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Bethome History, Family Crest & Coats of Arms



The roots of the Bethome surname reach back to the language of the Viking settlers who populated the rugged shores of Scotland in the Medieval era. The Bethome surname comes from someone having lived in Beetham in Cumbria. This place name is thought to come from the Old Norse "beth," meaning "embankment." [1]CITATION[CLOSE]
Mills, A.D., Dictionary of English Place-Names. Oxford: Oxford University Press, 1991. Print. (ISBN 0-19-869156-4)
The parish was recorded as Biedum in the Domesday Book and at that time in Yorkshire and was land held by Roger de Poitou. [2]CITATION[CLOSE]
Williams, Dr Ann. And G.H. Martin, Eds., Domesday Book A Complete Translation. London: Penguin, 1992. Print. (ISBN 0-141-00523-8)
More recently, the parish had a population of 1,724 in the 2001 census. Interestingly, "in digging a grave near one of the pillars in the nave of the Church [of Beetham], in Aug. 1834, upwards of 100 silver coins, chiefly of the reigns of William the Conqueror and his son William Rufus, with a few of Edward the Confessor and Canute the Dane, were discovered." [3]CITATION[CLOSE]
Lewis, Samuel, A Topographical Dictionary of England. Institute of Historical Research, 1848, Print.


Early Origins of the Bethome family


The surname Bethome was first found in Cumbria at Beetham, a parish, in the union and ward of Kendal, historically in Westmorland. [3]CITATION[CLOSE]
Lewis, Samuel, A Topographical Dictionary of England. Institute of Historical Research, 1848, Print.

However, some of family were well established further south at Warton in Lancashire at early times. "Warton appears to have belonged to the lord of WoodPlumpton, by intermarriage with whose heiress the Betham family became connected with the property. The last of the Bethams was Roger, whose daughter married Sir Robert Middleton, of Leighton, in the reign of Richard III." [3]CITATION[CLOSE]
Lewis, Samuel, A Topographical Dictionary of England. Institute of Historical Research, 1848, Print.


Early History of the Bethome family


This web page shows only a small excerpt of our Bethome research.
Another 107 words (8 lines of text) covering the years 1320, 1642 and 1709 are included under the topic Early Bethome History in all our PDF Extended History products and printed products wherever possible.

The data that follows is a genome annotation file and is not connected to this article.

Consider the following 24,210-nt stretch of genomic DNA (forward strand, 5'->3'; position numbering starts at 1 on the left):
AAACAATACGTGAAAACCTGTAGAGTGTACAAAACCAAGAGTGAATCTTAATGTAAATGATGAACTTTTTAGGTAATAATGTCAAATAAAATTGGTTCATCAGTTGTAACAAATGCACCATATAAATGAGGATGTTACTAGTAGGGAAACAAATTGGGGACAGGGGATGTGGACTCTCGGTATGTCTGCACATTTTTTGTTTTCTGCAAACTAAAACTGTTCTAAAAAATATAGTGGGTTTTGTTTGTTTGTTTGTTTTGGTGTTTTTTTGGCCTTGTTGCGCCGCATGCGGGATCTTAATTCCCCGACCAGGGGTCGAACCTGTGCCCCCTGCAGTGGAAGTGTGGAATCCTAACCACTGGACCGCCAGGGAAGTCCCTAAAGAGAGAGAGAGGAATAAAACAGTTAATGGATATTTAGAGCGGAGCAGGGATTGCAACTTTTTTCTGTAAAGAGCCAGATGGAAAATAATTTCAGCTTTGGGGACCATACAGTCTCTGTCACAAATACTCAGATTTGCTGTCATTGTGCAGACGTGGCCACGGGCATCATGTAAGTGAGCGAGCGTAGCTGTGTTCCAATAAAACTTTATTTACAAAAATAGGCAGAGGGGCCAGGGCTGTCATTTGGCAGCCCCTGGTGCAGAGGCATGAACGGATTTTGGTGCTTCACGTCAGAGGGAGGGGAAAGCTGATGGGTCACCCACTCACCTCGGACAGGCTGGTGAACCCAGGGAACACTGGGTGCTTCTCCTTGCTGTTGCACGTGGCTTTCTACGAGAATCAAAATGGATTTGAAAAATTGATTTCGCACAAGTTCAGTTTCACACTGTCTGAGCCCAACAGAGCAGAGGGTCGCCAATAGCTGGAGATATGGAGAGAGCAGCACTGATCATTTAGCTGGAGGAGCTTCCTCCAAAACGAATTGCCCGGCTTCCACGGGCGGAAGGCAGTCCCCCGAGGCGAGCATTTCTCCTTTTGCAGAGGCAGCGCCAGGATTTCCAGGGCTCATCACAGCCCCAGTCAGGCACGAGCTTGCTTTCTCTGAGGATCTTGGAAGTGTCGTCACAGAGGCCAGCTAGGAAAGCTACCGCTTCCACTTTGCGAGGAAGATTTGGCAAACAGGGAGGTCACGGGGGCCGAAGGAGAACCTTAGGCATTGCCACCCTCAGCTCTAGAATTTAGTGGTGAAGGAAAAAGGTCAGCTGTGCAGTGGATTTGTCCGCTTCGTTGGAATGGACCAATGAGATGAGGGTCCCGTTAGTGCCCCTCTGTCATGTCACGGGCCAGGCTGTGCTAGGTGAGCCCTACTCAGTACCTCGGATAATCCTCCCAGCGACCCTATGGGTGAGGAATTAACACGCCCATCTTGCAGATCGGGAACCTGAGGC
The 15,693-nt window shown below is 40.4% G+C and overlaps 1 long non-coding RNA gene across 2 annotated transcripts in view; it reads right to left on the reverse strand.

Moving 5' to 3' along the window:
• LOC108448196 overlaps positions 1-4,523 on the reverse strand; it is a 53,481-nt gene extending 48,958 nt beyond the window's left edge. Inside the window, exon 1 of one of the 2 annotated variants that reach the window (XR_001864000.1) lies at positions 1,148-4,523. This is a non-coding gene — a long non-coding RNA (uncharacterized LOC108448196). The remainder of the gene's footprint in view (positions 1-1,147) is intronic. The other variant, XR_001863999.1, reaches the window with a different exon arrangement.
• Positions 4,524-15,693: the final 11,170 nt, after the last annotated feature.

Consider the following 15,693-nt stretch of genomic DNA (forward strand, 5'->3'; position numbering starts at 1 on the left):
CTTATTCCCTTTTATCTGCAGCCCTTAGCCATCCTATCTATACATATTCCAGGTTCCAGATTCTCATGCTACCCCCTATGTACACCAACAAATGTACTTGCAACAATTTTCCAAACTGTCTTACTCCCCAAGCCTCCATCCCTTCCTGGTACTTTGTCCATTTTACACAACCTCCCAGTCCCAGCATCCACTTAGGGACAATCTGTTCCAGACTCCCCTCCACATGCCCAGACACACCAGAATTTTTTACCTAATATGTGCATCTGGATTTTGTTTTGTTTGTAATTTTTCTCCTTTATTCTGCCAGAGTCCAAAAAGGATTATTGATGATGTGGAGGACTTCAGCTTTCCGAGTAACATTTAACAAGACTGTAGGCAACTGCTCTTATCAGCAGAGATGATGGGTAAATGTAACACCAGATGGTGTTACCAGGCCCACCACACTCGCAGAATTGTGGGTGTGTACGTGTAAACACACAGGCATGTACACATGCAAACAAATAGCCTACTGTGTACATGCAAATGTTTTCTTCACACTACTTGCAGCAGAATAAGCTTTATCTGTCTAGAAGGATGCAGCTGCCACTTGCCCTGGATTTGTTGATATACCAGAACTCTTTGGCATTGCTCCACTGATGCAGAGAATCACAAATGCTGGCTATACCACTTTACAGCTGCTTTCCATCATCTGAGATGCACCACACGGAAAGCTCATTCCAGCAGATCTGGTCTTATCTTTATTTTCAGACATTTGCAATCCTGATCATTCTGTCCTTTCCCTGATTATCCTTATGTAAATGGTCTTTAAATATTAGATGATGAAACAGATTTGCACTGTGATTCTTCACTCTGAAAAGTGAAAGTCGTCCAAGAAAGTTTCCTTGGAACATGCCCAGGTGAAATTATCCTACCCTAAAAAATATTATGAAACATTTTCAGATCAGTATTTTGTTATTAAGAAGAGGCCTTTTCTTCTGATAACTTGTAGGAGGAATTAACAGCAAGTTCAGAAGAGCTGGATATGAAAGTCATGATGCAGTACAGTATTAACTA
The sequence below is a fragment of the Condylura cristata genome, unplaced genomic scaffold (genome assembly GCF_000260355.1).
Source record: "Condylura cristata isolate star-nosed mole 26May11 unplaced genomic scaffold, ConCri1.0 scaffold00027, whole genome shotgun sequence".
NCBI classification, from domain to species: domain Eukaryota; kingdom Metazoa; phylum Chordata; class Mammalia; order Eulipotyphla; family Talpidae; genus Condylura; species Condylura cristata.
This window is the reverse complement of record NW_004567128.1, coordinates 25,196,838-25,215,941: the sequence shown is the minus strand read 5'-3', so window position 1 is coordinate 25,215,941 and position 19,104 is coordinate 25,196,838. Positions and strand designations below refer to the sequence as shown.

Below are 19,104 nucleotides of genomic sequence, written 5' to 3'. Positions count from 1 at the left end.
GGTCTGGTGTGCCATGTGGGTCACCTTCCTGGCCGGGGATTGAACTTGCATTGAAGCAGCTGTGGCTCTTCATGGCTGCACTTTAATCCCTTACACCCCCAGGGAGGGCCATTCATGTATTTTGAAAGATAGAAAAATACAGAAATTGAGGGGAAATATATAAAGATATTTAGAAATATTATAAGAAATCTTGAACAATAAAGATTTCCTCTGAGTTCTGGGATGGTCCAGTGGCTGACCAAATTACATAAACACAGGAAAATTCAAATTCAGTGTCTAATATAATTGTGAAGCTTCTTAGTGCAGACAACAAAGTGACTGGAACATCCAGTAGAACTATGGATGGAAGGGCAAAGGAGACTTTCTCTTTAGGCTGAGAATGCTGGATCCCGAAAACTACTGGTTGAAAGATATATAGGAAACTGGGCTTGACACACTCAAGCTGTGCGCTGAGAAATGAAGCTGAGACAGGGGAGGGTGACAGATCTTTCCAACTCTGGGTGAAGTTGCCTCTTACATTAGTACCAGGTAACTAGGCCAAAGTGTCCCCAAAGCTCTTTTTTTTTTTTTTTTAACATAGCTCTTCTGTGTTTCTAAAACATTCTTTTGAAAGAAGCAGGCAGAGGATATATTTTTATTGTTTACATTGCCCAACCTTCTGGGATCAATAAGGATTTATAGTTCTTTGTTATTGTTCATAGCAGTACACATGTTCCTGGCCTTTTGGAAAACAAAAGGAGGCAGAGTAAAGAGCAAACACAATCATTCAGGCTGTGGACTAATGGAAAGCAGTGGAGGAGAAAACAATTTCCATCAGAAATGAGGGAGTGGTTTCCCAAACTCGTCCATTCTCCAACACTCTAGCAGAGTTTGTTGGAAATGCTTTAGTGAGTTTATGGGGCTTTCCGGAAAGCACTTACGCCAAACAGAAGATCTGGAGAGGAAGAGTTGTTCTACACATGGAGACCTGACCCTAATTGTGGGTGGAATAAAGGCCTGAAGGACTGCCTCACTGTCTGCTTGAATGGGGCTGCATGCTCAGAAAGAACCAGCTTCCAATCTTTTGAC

Bethome Spelling Variations


Few standards of spelling and translation existed in the Middle Ages. spelling variations, are thus, an extremely common occurrence in records of ancient Scottish names. Over the years, Bethome has been spelled Betham, Beetam, Beetham, Beatam, Beatham, Beetem, Beedham and many more.

Early Notables of the Bethome family (pre 1700)


Another 33 words (2 lines of text) are included under the topic Early Bethome Notables in all our PDF Extended History products and printed products wherever possible.

Migration of the Bethome family to Ireland


Some of the Bethome family moved to Ireland, but this topic is not covered in this excerpt.
Another 166 words (12 lines of text) about their life in Ireland is included in all our PDF Extended History products and printed products wherever possible.

Migration of the Bethome family to the New World and Oceana


Land and opportunity greeted all those who made it across the Atlantic. These settlers and their children went on to play important roles in the forging of the great nations of the United States and Canada. Clan societies and other Scottish organizations have preserved much of this heritage for the ancestors of those brave Scots. Immigration and passenger lists have documented the arrival of various people bearing the name Bethome to North America: Richard Beetham who settled in Virginia in 1720.

The Bethome Motto


The motto was originally a war cry or slogan. Mottoes first began to be shown with arms in the 14th and 15th centuries, but were not in general use until the 17th century. Thus the oldest coats of arms generally do not include a motto. Mottoes seldom form part of the grant of arms: Under most heraldic authorities, a motto is an optional component of the coat of arms, and can be added to or changed at will; many families have chosen not to display a motto.

Motto: Per ardua surgam
Motto Translation: I rise through difficulty.


Bethome Family Crest Products



See Also



Citations


  1. ^ Mills, A.D., Dictionary of English Place-Names. Oxford: Oxford University Press, 1991. Print. (ISBN 0-19-869156-4)
  2. ^ Williams, Dr Ann. And G.H. Martin, Eds., Domesday Book A Complete Translation. London: Penguin, 1992. Print. (ISBN 0-141-00523-8)
  3. ^ Lewis, Samuel, A Topographical Dictionary of England. Institute of Historical Research, 1848, Print.

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